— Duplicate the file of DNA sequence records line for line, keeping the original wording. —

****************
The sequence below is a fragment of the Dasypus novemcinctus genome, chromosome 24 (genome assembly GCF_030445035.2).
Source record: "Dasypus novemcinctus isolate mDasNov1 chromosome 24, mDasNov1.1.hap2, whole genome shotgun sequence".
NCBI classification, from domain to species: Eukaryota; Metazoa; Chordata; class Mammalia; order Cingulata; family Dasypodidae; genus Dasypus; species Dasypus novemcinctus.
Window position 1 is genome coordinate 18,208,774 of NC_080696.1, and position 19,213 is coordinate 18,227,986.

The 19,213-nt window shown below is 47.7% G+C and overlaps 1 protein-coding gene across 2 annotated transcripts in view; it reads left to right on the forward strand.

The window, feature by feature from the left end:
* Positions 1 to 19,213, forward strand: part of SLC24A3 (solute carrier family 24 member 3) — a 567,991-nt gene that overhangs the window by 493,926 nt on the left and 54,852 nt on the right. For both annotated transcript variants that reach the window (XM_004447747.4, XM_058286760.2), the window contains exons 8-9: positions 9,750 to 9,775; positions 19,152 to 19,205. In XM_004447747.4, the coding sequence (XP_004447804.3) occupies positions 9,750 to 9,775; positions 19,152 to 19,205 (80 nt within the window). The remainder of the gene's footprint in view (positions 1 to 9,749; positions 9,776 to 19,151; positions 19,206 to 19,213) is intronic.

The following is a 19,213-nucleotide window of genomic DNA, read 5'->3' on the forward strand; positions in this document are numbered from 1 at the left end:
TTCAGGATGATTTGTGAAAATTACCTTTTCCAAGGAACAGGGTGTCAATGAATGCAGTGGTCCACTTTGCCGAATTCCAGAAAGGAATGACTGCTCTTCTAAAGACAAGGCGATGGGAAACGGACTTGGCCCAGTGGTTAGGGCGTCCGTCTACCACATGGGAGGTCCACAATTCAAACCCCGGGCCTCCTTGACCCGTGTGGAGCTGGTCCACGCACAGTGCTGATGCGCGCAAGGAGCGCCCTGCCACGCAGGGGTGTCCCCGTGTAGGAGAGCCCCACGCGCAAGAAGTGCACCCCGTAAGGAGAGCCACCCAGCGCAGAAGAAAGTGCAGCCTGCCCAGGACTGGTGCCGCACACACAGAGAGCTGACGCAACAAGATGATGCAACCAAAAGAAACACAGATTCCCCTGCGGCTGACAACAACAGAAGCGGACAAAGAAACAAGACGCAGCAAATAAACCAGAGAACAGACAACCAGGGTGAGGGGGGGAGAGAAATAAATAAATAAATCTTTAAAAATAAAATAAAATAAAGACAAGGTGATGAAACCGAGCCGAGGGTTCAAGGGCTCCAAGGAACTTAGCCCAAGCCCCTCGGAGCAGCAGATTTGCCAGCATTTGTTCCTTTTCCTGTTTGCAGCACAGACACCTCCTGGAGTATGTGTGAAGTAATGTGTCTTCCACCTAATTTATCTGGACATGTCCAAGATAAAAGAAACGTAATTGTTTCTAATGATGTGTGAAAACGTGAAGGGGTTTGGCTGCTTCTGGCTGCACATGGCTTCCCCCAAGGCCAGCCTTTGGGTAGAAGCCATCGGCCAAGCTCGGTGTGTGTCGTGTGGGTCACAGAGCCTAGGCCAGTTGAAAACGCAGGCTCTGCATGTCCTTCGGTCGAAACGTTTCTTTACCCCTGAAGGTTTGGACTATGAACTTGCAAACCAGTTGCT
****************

The sequence below is a fragment of the Dasypus novemcinctus genome, chromosome 24 (genome assembly GCF_030445035.2).
Source record: "Dasypus novemcinctus isolate mDasNov1 chromosome 24, mDasNov1.1.hap2, whole genome shotgun sequence".
NCBI classification, from domain to species: Eukaryota; Metazoa; Chordata; class Mammalia; order Cingulata; family Dasypodidae; genus Dasypus; species Dasypus novemcinctus.
Window position 1 is genome coordinate 18,208,774 of NC_080696.1, and position 19,213 is coordinate 18,227,986.

The 19,213-nt window shown below is 47.7% G+C and overlaps 1 protein-coding gene across 2 annotated transcripts in view; it reads left to right on the forward strand.

The window, feature by feature from the left end:
* Positions 1 to 19,213, forward strand: part of SLC24A3 (solute carrier family 24 member 3) — a 567,991-nt gene that overhangs the window by 493,926 nt on the left and 54,852 nt on the right. For both annotated transcript variants that reach the window (XM_004447747.4, XM_058286760.2), the window contains exons 8-9: positions 9,750 to 9,775; positions 19,152 to 19,205. In XM_004447747.4, the coding sequence (XP_004447804.3) occupies positions 9,750 to 9,775; positions 19,152 to 19,205 (80 nt within the window). The remainder of the gene's footprint in view (positions 1 to 9,749; positions 9,776 to 19,151; positions 19,206 to 19,213) is intronic.

The following is a 19,213-nucleotide window of genomic DNA, read 5'->3' on the forward strand; positions in this document are numbered from 1 at the left end:
TTCAGGATGATTTGTGAAAATTACCTTTTCCAAGGAACAGGGTGTCAATGAATGCAGTGGTCCACTTTGCCGAATTCCAGAAAGGAATGACTGCTCTTCTAAAGACAAGGCGATGGGAAACGGACTTGGCCCAGTGGTTAGGGCGTCCGTCTACCACATGGGAGGTCCACAATTCAAACCCCGGGCCTCCTTGACCCGTGTGGAGCTGGTCCACGCACAGTGCTGATGCGCGCAAGGAGCGCCCTGCCACGCAGGGGTGTCCCCGTGTAGGAGAGCCCCACGCGCAAGAAGTGCACCCCGTAAGGAGAGCCACCCAGCGCAGAAGAAAGTGCAGCCTGCCCAGGACTGGTGCCGCACACACAGAGAGCTGACGCAACAAGATGATGCAACCAAAAGAAACACAGATTCCCCTGCGGCTGACAACAACAGAAGCGGACAAAGAAACAAGACGCAGCAAATAAACCAGAGAACAGACAACCAGGGTGAGGGGGGGAGAGAAATAAATAAATAAATCTTTAAAAATAAAATAAAATAAAGACAAGGTGATGAAACCGAGCCGAGGGTTCAAGGGCTCCAAGGAACTTAGCCCAAGCCCCTCGGAGCAGCAGATTTGCCAGCATTTGTTCCTTTTCCTGTTTGCAGCACAGACACCTCCTGGAGTATGTGTGAAGTAATGTGTCTTCCACCTAATTTATCTGGACATGTCCAAGATAAAAGAAACGTAATTGTTTCTAATGATGTGTGAAAACGTGAAGGGGTTTGGCTGCTTCTGGCTGCACATGGCTTCCCCCAAGGCCAGCCTTTGGGTAGAAGCCATCGGCCAAGCTCGGTGTGTGTCGTGTGGGTCACAGAGCCTAGGCCAGTTGAAAACGCAGGCTCTGCATGTCCTTCGGTCGAAACGTTTCTTTACCCCTGAAGGTTTGGACTATGAACTTGCAAACCAGTTGCT